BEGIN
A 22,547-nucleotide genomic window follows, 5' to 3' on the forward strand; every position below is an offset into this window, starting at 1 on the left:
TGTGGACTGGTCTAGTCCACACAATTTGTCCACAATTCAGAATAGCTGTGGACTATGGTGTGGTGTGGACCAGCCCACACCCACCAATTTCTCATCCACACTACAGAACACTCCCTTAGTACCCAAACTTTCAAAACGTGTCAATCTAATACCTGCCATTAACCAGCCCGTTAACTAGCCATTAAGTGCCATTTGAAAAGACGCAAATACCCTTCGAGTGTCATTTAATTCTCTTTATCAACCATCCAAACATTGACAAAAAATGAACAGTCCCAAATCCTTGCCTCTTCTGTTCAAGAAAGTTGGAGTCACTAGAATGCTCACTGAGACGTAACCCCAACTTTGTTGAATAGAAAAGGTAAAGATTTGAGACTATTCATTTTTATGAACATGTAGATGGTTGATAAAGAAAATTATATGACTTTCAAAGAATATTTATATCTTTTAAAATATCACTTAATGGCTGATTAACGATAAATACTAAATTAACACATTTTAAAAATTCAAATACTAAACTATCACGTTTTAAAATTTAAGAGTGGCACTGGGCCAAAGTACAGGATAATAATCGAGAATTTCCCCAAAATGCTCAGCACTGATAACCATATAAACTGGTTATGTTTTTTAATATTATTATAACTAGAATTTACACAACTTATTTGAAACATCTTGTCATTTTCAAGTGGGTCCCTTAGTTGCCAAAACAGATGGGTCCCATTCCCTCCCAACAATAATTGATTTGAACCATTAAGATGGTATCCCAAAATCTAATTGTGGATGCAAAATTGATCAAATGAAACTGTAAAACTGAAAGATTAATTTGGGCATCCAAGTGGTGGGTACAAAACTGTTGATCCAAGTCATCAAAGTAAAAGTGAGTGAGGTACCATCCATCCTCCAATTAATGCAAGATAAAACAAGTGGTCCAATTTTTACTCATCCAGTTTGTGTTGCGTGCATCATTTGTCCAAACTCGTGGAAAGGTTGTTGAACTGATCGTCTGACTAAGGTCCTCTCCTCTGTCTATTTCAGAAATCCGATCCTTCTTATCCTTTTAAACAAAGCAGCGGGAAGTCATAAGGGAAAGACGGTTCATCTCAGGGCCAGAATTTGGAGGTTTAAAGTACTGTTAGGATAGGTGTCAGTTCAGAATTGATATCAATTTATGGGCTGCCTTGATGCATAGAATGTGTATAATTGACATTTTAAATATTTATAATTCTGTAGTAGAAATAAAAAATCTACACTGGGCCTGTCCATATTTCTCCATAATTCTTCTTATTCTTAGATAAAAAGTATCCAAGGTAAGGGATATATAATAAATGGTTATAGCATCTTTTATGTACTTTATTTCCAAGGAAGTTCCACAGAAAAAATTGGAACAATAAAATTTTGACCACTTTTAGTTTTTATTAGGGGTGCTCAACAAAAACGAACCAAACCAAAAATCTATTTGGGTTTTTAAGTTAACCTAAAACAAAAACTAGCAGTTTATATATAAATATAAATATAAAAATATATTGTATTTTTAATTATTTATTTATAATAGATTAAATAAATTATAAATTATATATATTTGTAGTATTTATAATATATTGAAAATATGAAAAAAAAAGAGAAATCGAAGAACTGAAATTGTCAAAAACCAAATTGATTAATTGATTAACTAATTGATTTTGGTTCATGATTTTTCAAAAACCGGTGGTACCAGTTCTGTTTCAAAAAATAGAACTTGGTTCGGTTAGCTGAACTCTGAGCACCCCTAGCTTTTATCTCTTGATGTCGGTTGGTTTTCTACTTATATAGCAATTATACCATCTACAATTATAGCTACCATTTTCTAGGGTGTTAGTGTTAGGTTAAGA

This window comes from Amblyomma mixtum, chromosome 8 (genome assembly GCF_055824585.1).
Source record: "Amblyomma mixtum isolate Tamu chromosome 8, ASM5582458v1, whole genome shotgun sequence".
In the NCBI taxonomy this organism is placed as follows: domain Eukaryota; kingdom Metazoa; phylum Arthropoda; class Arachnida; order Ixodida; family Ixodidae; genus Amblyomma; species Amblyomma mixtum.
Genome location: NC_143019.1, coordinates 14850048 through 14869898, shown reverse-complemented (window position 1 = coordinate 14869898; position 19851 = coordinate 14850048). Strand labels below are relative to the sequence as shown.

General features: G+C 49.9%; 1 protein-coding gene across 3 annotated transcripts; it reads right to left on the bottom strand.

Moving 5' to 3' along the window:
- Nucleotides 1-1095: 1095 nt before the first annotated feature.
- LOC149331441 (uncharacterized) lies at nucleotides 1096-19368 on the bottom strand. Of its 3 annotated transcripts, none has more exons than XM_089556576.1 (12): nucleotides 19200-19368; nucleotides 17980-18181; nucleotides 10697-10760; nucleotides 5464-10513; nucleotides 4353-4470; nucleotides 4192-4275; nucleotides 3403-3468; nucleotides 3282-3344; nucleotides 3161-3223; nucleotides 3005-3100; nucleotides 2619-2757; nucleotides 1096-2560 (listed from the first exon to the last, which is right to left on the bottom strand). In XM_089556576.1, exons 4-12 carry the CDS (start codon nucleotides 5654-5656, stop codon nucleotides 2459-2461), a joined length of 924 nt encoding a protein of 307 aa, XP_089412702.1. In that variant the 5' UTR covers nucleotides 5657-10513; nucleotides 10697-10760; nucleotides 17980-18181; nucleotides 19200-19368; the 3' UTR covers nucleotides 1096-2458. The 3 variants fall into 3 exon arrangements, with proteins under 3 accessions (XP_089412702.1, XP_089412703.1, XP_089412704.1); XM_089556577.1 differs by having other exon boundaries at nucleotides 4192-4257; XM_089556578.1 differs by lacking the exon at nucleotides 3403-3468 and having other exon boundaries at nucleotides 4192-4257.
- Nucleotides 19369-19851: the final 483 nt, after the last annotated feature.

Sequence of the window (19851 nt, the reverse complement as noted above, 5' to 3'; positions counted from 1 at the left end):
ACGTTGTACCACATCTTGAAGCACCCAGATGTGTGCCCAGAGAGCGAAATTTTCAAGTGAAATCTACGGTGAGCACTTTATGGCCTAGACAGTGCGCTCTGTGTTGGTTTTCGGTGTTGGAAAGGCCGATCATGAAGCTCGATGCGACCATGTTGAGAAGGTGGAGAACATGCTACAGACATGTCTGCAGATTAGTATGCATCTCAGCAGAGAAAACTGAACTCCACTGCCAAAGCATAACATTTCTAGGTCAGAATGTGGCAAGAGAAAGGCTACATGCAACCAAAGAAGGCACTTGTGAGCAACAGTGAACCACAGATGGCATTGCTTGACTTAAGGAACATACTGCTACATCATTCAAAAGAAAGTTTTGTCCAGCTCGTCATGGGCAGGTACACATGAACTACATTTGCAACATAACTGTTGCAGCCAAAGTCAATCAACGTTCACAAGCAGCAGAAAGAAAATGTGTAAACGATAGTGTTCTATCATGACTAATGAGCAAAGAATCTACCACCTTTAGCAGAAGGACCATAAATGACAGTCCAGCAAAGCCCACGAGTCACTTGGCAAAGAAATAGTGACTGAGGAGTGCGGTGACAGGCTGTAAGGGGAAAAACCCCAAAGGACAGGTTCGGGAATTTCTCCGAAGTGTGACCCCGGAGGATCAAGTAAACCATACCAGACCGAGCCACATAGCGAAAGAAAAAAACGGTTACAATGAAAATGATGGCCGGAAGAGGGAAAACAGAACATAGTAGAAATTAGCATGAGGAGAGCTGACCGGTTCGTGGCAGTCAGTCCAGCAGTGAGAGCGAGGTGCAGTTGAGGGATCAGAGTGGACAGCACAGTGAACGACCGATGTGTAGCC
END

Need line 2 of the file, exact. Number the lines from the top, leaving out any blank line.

TGTGGACTGGTCTAGTCCACACAATTTGTCCACAATTCAGAATAGCTGTGGACTATGGTGTGGTGTGGACCAGCCCACACCCACCAATTTCTCATCCACACTACAGAACACTCCCTTAGTACCCAAACTTTCAAAACGTGTCAATCTAATACCTGCCATTAACCAGCCCGTTAACTAGCCATTAAGTGCCATTTGAAAAGACGCAAATACCCTTCGAGTGTCATTTAATTCTCTTTATCAACCATCCAAACATTGACAAAAAATGAACAGTCCCAAATCCTTGCCTCTTCTGTTCAAGAAAGTTGGAGTCACTAGAATGCTCACTGAGACGTAACCCCAACTTTGTTGAATAGAAAAGGTAAAGATTTGAGACTATTCATTTTTATGAACATGTAGATGGTTGATAAAGAAAATTATATGACTTTCAAAGAATATTTATATCTTTTAAAATATCACTTAATGGCTGATTAACGATAAATACTAAATTAACACATTTTAAAAATTCAAATACTAAACTATCACGTTTTAAAATTTAAGAGTGGCACTGGGCCAAAGTACAGGATAATAATCGAGAATTTCCCCAAAATGCTCAGCACTGATAACCATATAAACTGGTTATGTTTTTTAATATTATTATAACTAGAATTTACACAACTTATTTGAAACATCTTGTCATTTTCAAGTGGGTCCCTTAGTTGCCAAAACAGATGGGTCCCATTCCCTCCCAACAATAATTGATTTGAACCATTAAGATGGTATCCCAAAATCTAATTGTGGATGCAAAATTGATCAAATGAAACTGTAAAACTGAAAGATTAATTTGGGCATCCAAGTGGTGGGTACAAAACTGTTGATCCAAGTCATCAAAGTAAAAGTGAGTGAGGTACCATCCATCCTCCAATTAATGCAAGATAAAACAAGTGGTCCAATTTTTACTCATCCAGTTTGTGTTGCGTGCATCATTTGTCCAAACTCGTGGAAAGGTTGTTGAACTGATCGTCTGACTAAGGTCCTCTCCTCTGTCTATTTCAGAAATCCGATCCTTCTTATCCTTTTAAACAAAGCAGCGGGAAGTCATAAGGGAAAGACGGTTCATCTCAGGGCCAGAATTTGGAGGTTTAAAGTACTGTTAGGATAGGTGTCAGTTCAGAATTGATATCAATTTATGGGCTGCCTTGATGCATAGAATGTGTATAATTGACATTTTAAATATTTATAATTCTGTAGTAGAAATAAAAAATCTACACTGGGCCTGTCCATATTTCTCCATAATTCTTCTTATTCTTAGATAAAAAGTATCCAAGGTAAGGGATATATAATAAATGGTTATAGCATCTTTTATGTACTTTATTTCCAAGGAAGTTCCACAGAAAAAATTGGAACAATAAAATTTTGACCACTTTTAGTTTTTATTAGGGGTGCTCAACAAAAACGAACCAAACCAAAAATCTATTTGGGTTTTTAAGTTAACCTAAAACAAAAACTAGCAGTTTATATATAAATATAAATATAAAAATATATTGTATTTTTAATTATTTATTTATAATAGATTAAATAAATTATAAATTATATATATTTGTAGTATTTATAATATATTGAAAATATGAAAAAAAAAGAGAAATCGAAGAACTGAAATTGTCAAAAACCAAATTGATTAATTGATTAACTAATTGATTTTGGTTCATGATTTTTCAAAAACCGGTGGTACCAGTTCTGTTTCAAAAAATAGAACTTGGTTCGGTTAGCTGAACTCTGAGCACCCCTAGCTTTTATCTCTTGATGTCGGTTGGTTTTCTACTTATATAGCAATTATACCATCTACAATTATAGCTACCATTTTCTAGGGTGTTAGTGTTAGGTTAAGA